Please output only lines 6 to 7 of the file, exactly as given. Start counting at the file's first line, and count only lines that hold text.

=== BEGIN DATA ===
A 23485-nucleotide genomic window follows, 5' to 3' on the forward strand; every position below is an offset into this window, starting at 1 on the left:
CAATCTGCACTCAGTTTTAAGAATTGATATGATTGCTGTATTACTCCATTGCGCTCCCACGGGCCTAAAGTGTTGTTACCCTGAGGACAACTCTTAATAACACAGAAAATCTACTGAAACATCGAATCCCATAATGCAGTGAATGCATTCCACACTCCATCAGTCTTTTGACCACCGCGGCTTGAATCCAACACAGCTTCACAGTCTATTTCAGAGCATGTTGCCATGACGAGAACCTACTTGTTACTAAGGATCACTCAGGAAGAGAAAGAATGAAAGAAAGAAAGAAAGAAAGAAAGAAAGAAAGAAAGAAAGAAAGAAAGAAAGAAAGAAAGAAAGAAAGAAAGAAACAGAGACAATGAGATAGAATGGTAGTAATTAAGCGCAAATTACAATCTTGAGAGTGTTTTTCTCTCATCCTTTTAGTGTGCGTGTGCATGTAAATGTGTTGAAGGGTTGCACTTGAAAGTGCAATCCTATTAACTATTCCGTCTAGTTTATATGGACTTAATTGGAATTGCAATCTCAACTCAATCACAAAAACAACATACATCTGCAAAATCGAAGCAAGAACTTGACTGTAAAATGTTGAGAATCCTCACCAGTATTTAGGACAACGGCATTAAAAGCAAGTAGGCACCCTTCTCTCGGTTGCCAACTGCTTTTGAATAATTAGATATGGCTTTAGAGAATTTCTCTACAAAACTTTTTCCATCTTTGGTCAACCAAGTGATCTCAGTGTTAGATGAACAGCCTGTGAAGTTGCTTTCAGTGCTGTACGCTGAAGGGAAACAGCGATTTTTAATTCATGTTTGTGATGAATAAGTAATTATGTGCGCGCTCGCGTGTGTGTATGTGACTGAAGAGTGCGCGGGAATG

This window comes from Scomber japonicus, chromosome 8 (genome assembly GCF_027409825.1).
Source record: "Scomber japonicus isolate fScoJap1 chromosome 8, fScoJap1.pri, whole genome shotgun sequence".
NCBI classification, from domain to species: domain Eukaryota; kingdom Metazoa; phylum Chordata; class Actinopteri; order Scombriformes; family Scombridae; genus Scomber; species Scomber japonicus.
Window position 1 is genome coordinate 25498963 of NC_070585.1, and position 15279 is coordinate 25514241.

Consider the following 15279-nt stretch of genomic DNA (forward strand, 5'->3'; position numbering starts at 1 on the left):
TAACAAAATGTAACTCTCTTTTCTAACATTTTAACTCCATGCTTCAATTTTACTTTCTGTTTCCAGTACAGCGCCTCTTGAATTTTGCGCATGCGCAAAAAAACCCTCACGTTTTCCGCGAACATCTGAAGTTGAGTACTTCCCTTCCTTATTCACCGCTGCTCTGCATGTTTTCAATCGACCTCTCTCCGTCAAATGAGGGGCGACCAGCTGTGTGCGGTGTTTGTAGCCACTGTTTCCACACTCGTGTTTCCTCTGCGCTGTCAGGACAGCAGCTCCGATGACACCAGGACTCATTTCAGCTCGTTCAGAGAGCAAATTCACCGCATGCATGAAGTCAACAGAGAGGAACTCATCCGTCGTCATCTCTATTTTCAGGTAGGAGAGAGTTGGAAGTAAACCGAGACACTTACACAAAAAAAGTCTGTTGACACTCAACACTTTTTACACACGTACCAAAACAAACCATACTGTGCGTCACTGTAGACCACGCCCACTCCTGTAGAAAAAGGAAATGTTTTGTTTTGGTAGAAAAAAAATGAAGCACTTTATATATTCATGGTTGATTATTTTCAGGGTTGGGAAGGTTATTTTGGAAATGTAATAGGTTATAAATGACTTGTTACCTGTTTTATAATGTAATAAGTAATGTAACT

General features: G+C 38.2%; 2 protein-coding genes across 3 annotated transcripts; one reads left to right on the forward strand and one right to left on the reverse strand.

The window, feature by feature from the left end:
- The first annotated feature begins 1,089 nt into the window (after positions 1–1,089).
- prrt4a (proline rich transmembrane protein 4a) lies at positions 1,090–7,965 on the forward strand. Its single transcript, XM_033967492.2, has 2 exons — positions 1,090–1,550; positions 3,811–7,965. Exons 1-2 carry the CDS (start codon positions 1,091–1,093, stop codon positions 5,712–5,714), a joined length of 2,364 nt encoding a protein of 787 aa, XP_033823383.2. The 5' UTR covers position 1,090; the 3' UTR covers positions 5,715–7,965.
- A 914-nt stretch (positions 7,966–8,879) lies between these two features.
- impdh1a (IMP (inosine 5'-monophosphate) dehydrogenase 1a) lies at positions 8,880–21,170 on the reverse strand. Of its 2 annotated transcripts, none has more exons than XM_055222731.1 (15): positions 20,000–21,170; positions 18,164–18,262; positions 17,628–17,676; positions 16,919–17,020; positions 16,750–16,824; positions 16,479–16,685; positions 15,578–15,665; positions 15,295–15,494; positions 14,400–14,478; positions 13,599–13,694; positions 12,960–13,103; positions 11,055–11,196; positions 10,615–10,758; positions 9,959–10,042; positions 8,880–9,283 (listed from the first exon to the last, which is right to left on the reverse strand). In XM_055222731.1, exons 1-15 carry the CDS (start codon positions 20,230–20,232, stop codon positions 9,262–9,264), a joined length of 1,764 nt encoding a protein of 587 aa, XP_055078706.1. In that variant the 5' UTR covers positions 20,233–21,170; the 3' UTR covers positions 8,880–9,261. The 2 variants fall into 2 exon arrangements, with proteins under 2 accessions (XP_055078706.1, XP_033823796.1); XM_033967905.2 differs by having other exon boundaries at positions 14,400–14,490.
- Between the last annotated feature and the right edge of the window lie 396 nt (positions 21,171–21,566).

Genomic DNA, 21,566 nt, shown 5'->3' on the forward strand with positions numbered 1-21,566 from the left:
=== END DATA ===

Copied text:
Window position 1 is genome coordinate 25498963 of NC_070585.1, and position 15279 is coordinate 25514241.

Consider the following 15279-nt stretch of genomic DNA (forward strand, 5'->3'; position numbering starts at 1 on the left):